GIS can be used to provide information on the location of assets and create a digital twin of the rail network. Creating synergies between the two technologies can highlight infrastructure faults. In addition, GIS can efficiently determine the location of rolling stock faults, therefore allowing faster repair times and minimising network disruption. It will also allow for better coordination of train movements/timetable planning. Digital twins of infrastructure systems can prevent delays and improve maintenance and operations.

What is the current state of R&D?

Many rail and software companies have invested in cloud-based software systems in order to harness big data for predictive maintenance. Chinese rolling stock company CRRC have developed a prognostics and health management system for critical components of high-speed trains. Siemens have developed Railigent - a suite of applications, based on the MindSphere IoT platform. Railigent allows operators to manage rail data and optimise maintenance and operations. These systems lack the full 3D model characteristic of most digital twins but provide the necessary cloud architecture and integration to enable digital twin development. 

For example, the MindSphere platform can be used to gather performance data for Building Information Modelling (BIM). BIM is a process for integrating and managing data on a construction project across the product lifecycle, through CAD representation and standardisation. This allows AEC (Architecture, Engineering and Construction) teams to work in parallel. Crossrail is currently developing a BIM environment. Data integrated with BIM systems could then be used to create digital twins. Siemens Mobility is collaborating with Bentley Systems to mature BIM systems, using the gathered data to create digital twins for design and construction of rail infrastructure projects. Other digital twin platforms for rail projects have been released by companies such as Willow Rail, General Electric and Virtalis

Rete Ferroviaria Italiana is currently mapping parts of the Italian railway network to a 3D digital model. Also, Alstom have created a basic digital twin of the West Coast Main Line network. This allows Alstom to identify maintenance bottlenecks and smooth maintenance peaks, hence improving availability for the customers.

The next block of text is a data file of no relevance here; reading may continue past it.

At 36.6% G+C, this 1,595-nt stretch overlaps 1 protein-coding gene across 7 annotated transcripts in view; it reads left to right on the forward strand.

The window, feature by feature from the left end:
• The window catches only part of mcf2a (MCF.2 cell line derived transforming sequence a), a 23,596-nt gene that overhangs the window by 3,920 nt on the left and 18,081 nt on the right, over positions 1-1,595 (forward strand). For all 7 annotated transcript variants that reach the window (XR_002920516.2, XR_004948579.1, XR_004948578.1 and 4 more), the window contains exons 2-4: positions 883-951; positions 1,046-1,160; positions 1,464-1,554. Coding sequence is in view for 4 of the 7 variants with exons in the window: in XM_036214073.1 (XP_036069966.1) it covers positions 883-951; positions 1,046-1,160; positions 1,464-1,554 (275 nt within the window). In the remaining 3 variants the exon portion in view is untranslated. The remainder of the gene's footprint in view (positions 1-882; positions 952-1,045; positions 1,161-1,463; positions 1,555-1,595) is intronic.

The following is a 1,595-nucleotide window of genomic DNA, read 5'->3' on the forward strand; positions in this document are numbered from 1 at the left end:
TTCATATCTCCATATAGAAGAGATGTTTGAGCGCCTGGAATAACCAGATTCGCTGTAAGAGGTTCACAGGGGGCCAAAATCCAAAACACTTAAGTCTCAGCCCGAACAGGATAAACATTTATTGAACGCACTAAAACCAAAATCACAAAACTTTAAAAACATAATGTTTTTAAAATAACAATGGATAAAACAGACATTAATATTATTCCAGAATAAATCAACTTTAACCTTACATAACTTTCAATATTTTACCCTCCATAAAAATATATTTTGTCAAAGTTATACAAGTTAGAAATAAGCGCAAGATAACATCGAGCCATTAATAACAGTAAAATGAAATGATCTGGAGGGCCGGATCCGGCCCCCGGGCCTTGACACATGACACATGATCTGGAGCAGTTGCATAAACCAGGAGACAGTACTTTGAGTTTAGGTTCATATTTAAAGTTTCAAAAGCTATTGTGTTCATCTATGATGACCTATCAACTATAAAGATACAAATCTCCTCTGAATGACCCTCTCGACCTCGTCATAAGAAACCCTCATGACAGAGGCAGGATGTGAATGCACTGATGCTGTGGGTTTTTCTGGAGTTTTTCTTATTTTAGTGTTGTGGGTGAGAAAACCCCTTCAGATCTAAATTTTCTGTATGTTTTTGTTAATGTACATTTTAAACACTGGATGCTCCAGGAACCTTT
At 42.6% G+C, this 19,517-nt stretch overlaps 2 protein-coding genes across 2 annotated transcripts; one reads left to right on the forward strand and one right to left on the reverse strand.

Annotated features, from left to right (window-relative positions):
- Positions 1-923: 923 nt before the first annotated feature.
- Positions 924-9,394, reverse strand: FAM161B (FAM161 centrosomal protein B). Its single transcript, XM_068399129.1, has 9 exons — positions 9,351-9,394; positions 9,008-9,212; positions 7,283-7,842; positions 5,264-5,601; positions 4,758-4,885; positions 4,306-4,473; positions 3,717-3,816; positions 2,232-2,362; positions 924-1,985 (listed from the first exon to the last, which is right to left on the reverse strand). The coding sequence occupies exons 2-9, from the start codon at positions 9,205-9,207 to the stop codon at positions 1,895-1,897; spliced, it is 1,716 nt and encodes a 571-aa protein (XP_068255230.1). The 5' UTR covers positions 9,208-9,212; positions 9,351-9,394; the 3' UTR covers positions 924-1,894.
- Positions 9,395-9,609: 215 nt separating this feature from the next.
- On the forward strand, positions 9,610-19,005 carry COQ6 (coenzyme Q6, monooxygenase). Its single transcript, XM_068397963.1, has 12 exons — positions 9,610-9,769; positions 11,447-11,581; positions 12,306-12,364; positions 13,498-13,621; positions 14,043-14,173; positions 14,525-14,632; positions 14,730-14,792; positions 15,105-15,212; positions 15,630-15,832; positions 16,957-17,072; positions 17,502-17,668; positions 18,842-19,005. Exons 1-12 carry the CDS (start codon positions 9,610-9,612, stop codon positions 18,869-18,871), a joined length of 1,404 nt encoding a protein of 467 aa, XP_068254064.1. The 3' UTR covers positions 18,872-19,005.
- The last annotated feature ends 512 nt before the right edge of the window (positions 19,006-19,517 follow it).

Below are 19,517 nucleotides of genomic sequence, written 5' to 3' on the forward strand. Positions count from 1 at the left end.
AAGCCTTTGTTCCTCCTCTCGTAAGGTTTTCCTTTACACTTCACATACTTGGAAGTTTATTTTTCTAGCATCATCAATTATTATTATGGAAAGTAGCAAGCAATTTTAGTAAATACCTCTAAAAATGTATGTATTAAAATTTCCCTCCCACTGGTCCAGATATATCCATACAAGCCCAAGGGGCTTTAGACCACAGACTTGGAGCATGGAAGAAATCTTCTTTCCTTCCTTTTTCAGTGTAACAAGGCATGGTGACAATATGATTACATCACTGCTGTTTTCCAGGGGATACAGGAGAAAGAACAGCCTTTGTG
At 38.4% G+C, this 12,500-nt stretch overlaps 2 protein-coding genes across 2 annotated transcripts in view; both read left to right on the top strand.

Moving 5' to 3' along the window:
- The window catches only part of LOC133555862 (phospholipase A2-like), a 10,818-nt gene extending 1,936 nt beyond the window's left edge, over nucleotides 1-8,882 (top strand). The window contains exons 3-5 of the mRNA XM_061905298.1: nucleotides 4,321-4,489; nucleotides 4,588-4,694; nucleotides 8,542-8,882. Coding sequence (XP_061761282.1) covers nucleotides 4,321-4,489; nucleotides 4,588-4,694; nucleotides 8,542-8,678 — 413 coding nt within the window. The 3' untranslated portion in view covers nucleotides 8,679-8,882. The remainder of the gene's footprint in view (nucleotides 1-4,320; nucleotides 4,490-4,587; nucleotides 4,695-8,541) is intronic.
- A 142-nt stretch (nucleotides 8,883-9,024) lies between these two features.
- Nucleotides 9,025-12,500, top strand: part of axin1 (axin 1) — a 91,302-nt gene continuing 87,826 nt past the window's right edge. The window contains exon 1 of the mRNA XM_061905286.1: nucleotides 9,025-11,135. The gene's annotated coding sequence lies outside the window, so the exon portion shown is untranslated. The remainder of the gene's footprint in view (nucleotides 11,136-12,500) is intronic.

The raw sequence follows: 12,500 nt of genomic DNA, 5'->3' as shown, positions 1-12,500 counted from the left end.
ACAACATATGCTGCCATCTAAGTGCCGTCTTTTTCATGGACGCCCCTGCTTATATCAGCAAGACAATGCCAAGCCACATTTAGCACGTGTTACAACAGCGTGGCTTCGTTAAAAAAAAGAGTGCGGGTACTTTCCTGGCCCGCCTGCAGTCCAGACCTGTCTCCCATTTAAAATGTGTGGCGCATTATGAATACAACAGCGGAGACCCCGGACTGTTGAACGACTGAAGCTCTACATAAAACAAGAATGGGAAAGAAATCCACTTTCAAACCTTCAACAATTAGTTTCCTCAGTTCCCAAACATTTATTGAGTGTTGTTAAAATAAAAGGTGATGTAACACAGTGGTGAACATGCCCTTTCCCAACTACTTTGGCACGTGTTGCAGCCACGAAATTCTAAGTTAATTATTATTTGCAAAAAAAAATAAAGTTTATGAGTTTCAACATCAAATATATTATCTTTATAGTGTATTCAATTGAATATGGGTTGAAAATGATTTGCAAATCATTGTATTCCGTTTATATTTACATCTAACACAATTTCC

What uncertainties remain?

Creating digital twins can be challenging. For example, each twin must be tailored to each individual asset/system which can be time-consuming to develop. Due to the complexity of modelling the physical asset/system, digital twins require expertise, which can be costly. If the asset is not sufficiently modelled, e.g. missing sensor data, a variation between the behaviour of the physical asset and the digital twin could result in inaccurate assessments. Furthermore, cyber-attacks could become a growing threat if digital twins on the cloud are vulnerable to hackers.

What should the rail industry do?

Infrastructure managers could invest in IoT platforms and BIM systems to begin building a platform for data integration. Stakeholders could also ensure legacy and new data systems are interoperable with these platforms. This would lay down the digital framework required to begin building digital twins. Stakeholders could engage with groups such as BIM4Rail to facilitate this. The National Infrastructure Commission has set out a roadmap for a national digital twin, a combined digital model of the entirety of the UK infrastructure. The rail industry could collaborate with other transport and infrastructure organisations to ensure interoperability between systems. Stakeholders could also engage with research institutes with expertise within artificial intelligence, to build complex digital twin models of rolling stock.